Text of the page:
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From "patient" to "person" to "people": the need for integrated, people centered health care.

Jan De Maeseneer, Chris van Weel, Lieve Daeren, Christine Leyns, Peter Decat, Pauline Boeckxstaens, Dirk Avonts, Sara Willems

Abstract


Abstract

Background and aim
The development of person centred care is based on the principle that each human is a unique autonomous individual, in illness as much as in health. In pursuing health care that is directed at the people the interdependence of the human beings, other living beings and their broader  environment comes forward. This paper proposes a theoretical framework which identifies the major elements of people centered care. From this framework “indicator-fields” are deducted and a first exercise to define specific indicators that could be used to assess the "people centeredness" of health systems is made. With this paper we hope to feed the debate on people-oriented care, its components and possible indicators and to contribute to the develop an instrument that assesses the actual  people centeredness of a health system.

Methods
This paper builds on a literature-based theoretical exploration of the concept, and a series of Delphi-rounds with members of the International Centre for Primary Health Care and Family Medicine – Ghent University, a WHO Collaborating Centre on PHC.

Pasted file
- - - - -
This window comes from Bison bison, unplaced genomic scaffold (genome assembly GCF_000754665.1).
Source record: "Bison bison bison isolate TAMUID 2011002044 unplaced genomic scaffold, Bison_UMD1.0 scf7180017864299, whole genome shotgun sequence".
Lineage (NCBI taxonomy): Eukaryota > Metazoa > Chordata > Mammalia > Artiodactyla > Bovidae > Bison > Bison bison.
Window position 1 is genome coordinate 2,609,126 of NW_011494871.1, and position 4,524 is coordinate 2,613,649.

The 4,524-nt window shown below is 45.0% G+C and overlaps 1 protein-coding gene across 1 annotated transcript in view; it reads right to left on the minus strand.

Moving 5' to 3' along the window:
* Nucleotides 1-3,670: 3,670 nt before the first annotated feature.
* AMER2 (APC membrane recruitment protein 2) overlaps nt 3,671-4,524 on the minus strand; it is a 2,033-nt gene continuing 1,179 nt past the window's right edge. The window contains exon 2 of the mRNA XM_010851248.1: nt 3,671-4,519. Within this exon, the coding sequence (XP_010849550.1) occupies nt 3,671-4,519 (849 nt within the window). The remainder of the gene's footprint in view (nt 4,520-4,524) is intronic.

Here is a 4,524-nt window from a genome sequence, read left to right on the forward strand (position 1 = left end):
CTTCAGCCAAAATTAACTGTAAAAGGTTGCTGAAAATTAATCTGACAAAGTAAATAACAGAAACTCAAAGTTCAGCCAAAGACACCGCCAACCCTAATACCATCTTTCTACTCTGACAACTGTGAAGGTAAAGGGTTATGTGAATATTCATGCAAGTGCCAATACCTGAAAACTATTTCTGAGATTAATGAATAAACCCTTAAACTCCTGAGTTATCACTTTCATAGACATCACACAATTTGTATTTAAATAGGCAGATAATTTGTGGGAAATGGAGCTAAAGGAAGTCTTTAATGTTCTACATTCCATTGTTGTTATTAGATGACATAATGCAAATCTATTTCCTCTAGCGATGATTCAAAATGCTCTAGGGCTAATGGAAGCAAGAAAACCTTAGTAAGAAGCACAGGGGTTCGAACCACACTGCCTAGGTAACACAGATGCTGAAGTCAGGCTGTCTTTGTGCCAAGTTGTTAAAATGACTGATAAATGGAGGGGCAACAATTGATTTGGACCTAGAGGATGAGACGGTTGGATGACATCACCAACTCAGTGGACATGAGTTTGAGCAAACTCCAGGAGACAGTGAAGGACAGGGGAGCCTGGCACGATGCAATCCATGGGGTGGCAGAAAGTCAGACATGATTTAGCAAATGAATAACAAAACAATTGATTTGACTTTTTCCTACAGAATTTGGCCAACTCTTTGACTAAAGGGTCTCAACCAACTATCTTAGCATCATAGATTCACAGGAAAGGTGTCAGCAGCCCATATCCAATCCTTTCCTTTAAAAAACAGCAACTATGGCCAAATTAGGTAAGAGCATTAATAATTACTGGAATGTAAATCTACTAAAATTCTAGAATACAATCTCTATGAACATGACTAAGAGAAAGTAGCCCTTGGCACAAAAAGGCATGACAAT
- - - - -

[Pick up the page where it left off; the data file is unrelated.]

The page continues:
Results
Five themes and subthemes were identified which are essential in the assessment of the people-orientation of care: people centered care is sensitive and respectful for differences while at the same time promoting basic universal rights and values (proportionate universalism); is available, accessible and affordable for all; is directed at the comprehensiveness of health care services; considers relevance and quality aspects of care, such as the responsiveness, adequacy and continuity of health care; and empowers individuals and communities through active involvement and participation. Consequently, possible indicators to measure a system’s person centeredness are proposed.   

Conclusions
Further systematic review of the literature and empirical research on the development of the theoretical framework and useful indicators are needed to turn this into a robust tool to support health policy setting.



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References


References

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DOI: https://doi.org/10.5750/ijpcm.v2i3.148

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